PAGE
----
Version: 0.10.5

# Operations

## Table of Supported Operations​

OperationDescriptionRequirements
+Adds two private input types togetherTypes must be private input
-Subtracts two private input types togetherTypes must be private input
*Multiplies two private input types togetherTypes must be private input
/Divides two private input types togetherTypes must be private input
^XOR two private input types togetherTypes must be integer
&AND two private input types togetherTypes must be integer
|OR two private input types togetherTypes must be integer
<<Left shift an integer by another integer amountTypes must be integer
>>Right shift an integer by another integer amountTypes must be integer
!Bitwise not of a valueType must be integer or boolean
<returns a bool if one value is less than the otherUpper bound must have a known bit size
<=returns a bool if one value is less than or equal to the otherUpper bound must have a known bit size
>returns a bool if one value is more than the otherUpper bound must have a known bit size
>=returns a bool if one value is more than or equal to the otherUpper bound must have a known bit size
==returns a bool if one value is equal to the otherBoth types must not be constants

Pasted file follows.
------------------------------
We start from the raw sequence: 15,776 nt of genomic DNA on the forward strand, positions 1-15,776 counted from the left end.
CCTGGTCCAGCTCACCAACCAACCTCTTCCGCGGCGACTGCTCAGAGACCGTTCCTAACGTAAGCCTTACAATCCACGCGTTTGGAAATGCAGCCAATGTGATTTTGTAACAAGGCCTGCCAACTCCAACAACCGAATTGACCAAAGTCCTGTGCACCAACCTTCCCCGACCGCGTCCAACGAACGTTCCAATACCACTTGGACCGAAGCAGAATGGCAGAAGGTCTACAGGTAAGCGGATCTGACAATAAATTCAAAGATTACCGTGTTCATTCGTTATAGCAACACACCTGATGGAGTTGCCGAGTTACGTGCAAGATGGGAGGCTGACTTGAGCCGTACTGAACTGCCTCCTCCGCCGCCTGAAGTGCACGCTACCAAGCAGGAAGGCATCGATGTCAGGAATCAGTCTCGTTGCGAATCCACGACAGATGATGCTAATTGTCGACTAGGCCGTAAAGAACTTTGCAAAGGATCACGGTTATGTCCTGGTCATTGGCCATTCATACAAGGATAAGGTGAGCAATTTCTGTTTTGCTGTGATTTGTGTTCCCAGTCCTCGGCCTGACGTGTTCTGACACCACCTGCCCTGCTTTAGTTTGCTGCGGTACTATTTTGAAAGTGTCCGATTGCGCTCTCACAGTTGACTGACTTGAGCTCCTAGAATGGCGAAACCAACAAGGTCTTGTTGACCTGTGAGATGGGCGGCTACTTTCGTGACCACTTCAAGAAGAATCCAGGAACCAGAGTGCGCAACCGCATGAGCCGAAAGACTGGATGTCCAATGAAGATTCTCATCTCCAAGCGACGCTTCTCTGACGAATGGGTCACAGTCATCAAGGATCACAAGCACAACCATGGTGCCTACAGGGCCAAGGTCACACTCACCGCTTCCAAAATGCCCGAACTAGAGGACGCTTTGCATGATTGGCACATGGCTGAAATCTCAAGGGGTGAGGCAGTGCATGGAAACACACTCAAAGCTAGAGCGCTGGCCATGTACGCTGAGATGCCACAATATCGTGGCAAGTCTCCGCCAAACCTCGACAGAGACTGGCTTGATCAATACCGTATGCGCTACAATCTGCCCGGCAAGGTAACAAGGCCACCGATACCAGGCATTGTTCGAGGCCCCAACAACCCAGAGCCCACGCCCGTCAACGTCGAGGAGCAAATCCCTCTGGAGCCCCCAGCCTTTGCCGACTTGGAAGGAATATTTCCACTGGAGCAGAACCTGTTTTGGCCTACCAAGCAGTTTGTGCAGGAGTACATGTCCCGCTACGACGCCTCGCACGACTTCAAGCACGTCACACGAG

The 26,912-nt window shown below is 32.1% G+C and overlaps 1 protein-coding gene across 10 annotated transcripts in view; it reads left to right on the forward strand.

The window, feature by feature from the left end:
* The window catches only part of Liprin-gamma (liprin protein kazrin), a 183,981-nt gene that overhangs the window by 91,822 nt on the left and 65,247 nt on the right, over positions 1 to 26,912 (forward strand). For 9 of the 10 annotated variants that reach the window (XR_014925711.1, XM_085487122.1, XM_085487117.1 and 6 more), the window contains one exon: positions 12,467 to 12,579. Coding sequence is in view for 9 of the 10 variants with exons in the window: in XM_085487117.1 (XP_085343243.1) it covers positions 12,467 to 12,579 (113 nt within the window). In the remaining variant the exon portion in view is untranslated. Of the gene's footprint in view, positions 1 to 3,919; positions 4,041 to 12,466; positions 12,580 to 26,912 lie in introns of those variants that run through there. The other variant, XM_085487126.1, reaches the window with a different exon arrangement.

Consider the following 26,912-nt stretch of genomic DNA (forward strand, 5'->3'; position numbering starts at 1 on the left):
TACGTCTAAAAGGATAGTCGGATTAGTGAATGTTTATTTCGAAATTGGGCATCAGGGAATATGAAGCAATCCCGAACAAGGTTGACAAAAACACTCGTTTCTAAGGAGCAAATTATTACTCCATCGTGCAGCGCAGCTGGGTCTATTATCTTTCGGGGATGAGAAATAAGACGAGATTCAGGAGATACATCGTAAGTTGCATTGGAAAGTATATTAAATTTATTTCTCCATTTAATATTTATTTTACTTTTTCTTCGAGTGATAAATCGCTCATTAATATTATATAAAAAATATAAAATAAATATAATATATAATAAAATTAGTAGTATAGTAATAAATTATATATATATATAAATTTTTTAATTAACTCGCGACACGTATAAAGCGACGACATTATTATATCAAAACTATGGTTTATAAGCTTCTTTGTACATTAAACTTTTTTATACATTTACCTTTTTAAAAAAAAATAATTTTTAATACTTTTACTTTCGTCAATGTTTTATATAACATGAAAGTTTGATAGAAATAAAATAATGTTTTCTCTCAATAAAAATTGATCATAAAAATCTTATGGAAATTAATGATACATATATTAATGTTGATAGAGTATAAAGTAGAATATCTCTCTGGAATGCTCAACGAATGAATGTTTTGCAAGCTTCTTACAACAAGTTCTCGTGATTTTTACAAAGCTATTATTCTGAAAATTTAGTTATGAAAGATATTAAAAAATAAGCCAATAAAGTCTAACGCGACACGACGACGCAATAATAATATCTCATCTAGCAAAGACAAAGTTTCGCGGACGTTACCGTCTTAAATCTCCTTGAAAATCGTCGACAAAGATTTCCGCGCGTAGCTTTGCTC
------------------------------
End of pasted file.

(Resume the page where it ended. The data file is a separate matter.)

!=returns a bool if one value is not equal to the otherBoth types must not be constants

### Predicate Operators​

`<,<=, !=, == , >, >=` are known as predicate/comparison operations because they compare two values. This differs from the operations such as `+` where the operands are used in computation.

### Bitwise Operations Example​

``fn main(x : Field) {    let y = x as u32;    let z = y & y;}``

`z` is implicitly constrained to be the result of `y & y`. The `&` operand is used to denote bitwise `&`.

`x & x` would not compile as `x` is a `Field` and not an integer type.

### Logical Operators​

Noir has no support for the logical operators `||` and `&&`. This is because encoding the short-circuiting that these operators require can be inefficient for Noir's backend. Instead you can use the bitwise operators `|` and `&` which operate indentically for booleans, just without the short-circuiting.

``let my_val = 5;let mut flag = 1;if (my_val > 6) | (my_val == 0) {    flag = 0;}assert(flag == 1);if (my_val != 10) & (my_val < 50) {    flag = 0;}assert(flag == 0);``

### Shorthand operators​

Noir shorthand operators for most of the above operators, namely `+=, -=, *=, /=, %=, &=, |=, ^=, <<=`, and `>>=`. These allow for more concise syntax. For example:

``let mut i = 0;i = i + 1;``

could be written as:

``let mut i = 0;i += 1;``